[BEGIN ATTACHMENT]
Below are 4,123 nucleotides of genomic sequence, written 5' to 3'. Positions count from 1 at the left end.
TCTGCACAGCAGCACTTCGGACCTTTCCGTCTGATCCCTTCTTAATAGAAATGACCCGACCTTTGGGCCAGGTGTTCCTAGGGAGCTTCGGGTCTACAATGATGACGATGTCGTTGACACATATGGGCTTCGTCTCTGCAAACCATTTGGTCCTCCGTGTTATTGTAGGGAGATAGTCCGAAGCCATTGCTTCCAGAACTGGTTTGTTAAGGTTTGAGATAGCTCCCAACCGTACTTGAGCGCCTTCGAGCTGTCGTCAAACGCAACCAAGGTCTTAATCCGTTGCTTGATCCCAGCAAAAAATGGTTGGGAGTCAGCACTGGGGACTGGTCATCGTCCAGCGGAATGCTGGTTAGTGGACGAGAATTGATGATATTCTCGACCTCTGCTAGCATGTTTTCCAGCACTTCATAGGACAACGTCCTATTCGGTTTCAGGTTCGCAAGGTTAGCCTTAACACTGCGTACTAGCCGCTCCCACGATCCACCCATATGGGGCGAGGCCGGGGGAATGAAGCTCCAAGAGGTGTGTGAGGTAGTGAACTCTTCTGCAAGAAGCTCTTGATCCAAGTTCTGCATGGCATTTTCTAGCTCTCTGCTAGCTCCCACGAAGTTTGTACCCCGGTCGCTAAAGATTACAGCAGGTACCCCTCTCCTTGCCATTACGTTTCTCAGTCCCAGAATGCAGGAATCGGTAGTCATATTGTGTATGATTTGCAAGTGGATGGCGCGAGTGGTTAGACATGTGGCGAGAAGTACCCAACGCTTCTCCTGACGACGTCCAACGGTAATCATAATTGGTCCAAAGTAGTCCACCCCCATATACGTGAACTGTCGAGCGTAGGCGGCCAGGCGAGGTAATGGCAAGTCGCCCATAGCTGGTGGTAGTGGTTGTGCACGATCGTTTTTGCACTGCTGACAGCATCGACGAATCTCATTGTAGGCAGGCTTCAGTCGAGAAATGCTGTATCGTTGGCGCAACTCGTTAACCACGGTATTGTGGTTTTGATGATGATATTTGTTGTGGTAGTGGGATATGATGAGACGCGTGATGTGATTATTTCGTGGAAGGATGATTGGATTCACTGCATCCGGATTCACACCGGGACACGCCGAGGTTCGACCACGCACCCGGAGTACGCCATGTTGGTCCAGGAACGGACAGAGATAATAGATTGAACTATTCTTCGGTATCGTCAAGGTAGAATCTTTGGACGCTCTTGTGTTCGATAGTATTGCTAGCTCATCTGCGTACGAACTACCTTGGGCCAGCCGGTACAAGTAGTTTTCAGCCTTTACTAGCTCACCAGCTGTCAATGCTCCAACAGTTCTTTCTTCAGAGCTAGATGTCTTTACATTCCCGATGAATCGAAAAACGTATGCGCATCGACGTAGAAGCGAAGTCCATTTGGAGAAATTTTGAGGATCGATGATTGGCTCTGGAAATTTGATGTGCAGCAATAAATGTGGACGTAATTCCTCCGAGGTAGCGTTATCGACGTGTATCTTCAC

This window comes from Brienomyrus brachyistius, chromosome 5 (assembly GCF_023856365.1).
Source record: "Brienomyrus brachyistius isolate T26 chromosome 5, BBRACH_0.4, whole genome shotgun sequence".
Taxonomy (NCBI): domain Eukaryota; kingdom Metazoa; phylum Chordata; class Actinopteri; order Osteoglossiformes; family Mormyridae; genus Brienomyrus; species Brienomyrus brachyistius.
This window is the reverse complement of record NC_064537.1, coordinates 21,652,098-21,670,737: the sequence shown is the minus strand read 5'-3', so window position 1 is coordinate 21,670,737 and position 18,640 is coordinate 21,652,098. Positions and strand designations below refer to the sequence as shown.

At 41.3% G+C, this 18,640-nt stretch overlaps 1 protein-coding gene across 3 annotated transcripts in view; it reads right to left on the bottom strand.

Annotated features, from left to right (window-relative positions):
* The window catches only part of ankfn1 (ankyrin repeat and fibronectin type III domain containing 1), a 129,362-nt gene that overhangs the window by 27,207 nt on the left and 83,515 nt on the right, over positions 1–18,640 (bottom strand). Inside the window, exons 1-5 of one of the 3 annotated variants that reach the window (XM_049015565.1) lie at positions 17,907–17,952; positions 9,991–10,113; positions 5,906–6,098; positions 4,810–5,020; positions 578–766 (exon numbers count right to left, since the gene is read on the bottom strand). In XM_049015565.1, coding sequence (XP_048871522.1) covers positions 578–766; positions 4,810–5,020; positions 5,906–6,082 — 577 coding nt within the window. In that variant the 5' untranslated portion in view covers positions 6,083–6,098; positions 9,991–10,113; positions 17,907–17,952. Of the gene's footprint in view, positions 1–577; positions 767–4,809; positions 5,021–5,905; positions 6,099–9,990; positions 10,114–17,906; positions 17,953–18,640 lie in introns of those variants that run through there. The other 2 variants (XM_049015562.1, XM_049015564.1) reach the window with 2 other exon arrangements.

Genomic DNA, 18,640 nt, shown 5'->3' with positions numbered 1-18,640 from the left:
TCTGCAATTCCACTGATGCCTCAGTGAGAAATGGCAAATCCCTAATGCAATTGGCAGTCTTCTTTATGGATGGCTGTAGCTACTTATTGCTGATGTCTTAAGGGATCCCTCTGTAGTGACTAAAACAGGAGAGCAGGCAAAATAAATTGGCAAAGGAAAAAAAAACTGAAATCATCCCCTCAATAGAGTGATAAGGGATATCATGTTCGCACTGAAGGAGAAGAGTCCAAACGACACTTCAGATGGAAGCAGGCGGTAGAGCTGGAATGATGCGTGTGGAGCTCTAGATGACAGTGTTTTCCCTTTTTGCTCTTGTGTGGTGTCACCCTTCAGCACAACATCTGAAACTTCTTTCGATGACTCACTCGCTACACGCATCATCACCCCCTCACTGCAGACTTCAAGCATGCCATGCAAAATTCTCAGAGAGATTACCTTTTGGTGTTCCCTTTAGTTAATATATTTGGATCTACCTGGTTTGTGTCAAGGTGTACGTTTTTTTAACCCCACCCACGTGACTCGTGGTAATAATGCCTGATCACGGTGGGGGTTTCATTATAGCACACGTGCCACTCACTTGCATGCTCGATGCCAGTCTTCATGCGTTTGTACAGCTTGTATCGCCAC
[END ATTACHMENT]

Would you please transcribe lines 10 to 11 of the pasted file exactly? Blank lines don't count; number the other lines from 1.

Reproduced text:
Genomic DNA, 18,640 nt, shown 5'->3' with positions numbered 1-18,640 from the left:
TCTGCAATTCCACTGATGCCTCAGTGAGAAATGGCAAATCCCTAATGCAATTGGCAGTCTTCTTTATGGATGGCTGTAGCTACTTATTGCTGATGTCTTAAGGGATCCCTCTGTAGTGACTAAAACAGGAGAGCAGGCAAAATAAATTGGCAAAGGAAAAAAAAACTGAAATCATCCCCTCAATAGAGTGATAAGGGATATCATGTTCGCACTGAAGGAGAAGAGTCCAAACGACACTTCAGATGGAAGCAGGCGGTAGAGCTGGAATGATGCGTGTGGAGCTCTAGATGACAGTGTTTTCCCTTTTTGCTCTTGTGTGGTGTCACCCTTCAGCACAACATCTGAAACTTCTTTCGATGACTCACTCGCTACACGCATCATCACCCCCTCACTGCAGACTTCAAGCATGCCATGCAAAATTCTCAGAGAGATTACCTTTTGGTGTTCCCTTTAGTTAATATATTTGGATCTACCTGGTTTGTGTCAAGGTGTACGTTTTTTTAACCCCACCCACGTGACTCGTGGTAATAATGCCTGATCACGGTGGGGGTTTCATTATAGCACACGTGCCACTCACTTGCATGCTCGATGCCAGTCTTCATGCGTTTGTACAGCTTGTATCGCCAC